COVID-19 and the Corpse of Neoliberal Globalization An Intercultural View

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Tung-Yi Kho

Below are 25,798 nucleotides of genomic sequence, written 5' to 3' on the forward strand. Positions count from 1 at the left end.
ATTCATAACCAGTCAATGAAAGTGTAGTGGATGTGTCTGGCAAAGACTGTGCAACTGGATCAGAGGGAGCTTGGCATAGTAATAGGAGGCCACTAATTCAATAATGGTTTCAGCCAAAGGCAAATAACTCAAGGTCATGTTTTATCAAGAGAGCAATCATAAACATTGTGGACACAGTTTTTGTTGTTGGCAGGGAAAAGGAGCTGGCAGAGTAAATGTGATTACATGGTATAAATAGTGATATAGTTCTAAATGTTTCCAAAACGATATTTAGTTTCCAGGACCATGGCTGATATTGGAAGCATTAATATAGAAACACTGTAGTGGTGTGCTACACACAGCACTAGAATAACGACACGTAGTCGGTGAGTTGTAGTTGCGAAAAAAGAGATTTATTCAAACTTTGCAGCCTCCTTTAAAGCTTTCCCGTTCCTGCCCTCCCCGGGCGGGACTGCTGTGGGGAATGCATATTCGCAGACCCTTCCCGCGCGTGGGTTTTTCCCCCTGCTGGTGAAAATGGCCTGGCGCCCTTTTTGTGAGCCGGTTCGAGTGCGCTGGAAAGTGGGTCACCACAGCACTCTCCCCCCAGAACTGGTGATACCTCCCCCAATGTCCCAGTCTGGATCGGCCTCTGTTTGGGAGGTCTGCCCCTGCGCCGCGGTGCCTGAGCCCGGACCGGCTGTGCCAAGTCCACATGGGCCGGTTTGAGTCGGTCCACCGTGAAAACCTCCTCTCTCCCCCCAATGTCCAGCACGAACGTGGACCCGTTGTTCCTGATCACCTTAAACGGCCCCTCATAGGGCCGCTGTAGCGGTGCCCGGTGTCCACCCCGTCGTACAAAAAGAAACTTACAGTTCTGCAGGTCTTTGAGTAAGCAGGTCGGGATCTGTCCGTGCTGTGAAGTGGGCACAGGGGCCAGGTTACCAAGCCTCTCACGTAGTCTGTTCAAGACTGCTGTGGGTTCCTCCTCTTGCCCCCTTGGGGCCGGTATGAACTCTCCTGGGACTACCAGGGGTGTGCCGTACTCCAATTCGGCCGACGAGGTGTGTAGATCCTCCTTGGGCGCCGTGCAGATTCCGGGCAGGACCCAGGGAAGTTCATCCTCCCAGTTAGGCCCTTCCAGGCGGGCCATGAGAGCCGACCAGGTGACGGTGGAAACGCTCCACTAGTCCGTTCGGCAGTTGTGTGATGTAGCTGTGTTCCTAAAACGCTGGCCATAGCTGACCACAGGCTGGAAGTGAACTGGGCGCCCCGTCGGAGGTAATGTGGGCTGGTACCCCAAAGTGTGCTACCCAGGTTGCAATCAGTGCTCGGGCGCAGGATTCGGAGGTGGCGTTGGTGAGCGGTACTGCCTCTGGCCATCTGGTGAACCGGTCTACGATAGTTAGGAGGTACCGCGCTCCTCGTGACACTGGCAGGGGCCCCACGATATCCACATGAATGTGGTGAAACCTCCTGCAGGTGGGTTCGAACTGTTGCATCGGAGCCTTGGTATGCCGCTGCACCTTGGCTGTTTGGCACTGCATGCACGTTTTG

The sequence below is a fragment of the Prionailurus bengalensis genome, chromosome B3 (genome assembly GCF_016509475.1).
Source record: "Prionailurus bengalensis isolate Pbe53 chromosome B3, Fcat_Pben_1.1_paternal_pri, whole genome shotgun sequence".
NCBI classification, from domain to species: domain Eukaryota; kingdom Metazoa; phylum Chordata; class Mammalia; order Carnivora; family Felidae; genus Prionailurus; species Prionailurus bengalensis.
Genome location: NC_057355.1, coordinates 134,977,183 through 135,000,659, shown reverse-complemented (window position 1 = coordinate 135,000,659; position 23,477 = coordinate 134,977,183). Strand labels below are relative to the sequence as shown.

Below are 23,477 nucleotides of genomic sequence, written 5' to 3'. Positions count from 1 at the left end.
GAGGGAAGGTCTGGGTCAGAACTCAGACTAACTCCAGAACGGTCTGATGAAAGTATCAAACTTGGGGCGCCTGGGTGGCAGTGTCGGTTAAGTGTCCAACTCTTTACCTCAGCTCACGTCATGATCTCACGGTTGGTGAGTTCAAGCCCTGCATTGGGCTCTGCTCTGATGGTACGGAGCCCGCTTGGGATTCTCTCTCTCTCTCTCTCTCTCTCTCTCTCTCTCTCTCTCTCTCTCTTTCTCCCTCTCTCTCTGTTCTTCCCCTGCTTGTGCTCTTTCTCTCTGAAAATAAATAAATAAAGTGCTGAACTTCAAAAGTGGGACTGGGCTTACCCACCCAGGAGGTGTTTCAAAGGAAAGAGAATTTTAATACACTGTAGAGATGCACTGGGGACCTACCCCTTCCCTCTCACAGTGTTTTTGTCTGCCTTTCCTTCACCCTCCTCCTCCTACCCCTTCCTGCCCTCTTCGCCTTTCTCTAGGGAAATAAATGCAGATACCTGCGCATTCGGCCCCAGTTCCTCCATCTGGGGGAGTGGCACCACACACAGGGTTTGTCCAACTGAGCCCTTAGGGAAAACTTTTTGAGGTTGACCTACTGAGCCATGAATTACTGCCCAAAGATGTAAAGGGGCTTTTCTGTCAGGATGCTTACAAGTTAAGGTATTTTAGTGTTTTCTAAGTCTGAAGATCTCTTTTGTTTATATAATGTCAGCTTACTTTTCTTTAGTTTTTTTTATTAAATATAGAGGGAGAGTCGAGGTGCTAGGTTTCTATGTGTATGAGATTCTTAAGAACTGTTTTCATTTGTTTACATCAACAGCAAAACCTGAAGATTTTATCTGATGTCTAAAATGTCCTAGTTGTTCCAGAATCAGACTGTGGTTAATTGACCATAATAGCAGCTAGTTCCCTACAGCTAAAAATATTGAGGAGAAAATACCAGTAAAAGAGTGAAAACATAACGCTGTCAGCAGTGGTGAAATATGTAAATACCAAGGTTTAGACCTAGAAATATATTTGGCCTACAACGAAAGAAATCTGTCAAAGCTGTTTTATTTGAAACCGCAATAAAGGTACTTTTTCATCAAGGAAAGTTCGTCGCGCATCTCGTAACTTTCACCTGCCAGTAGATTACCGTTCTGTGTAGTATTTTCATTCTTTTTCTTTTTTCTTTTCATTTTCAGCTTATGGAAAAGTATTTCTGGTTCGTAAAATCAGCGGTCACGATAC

The COVID-19 pandemic is as much a process of globalization as it is its outcome. In the wake of the death, socio-economic devastation, and radical uncertainties it has unleashed, this paper re-examines globalization anew. This paper’s focus is on the role that neoliberalism has played in precipitating the COVID-19 disaster, especially in the wealthiest nations of the West. Re-visiting history, the paper takes issue with the rhetoric of globalization that had been sold as a project ushering in an interconnected global village exalting culture and community. Against such exuberance, the paper recalls that globalization was a post-Cold War project celebrating liberal-capitalism’s ‘triumph’ over state-socialism. It reveals globalization to be foremost about economic accumulation, not community edification. Moreover, in the realm of ideology and policymaking, the past four decades have seen liberalism devolving into neoliberalism, and many national states becoming financialized corporate states. Especially in the West, the liberal state has been captured and financialized. Austerity—not redistributive growth—has reigned, engendering historically unprecedented social polarization which COVID-19 has exposed and exacerbated. Globalization, I argue, has served as rhetorical cover for the social destructiveness of ‘neoliberalism’. The approaches and outcomes of pandemic management in much of the West are a further indictment of neoliberalism. Whereas ‘herd immunity’ had been the early de facto pandemic strategy of many neoliberal Western governments, most of East Asia a state-led commitment to ‘zero transmission’ and minimum casualties, leading to vastly different health outcomes.

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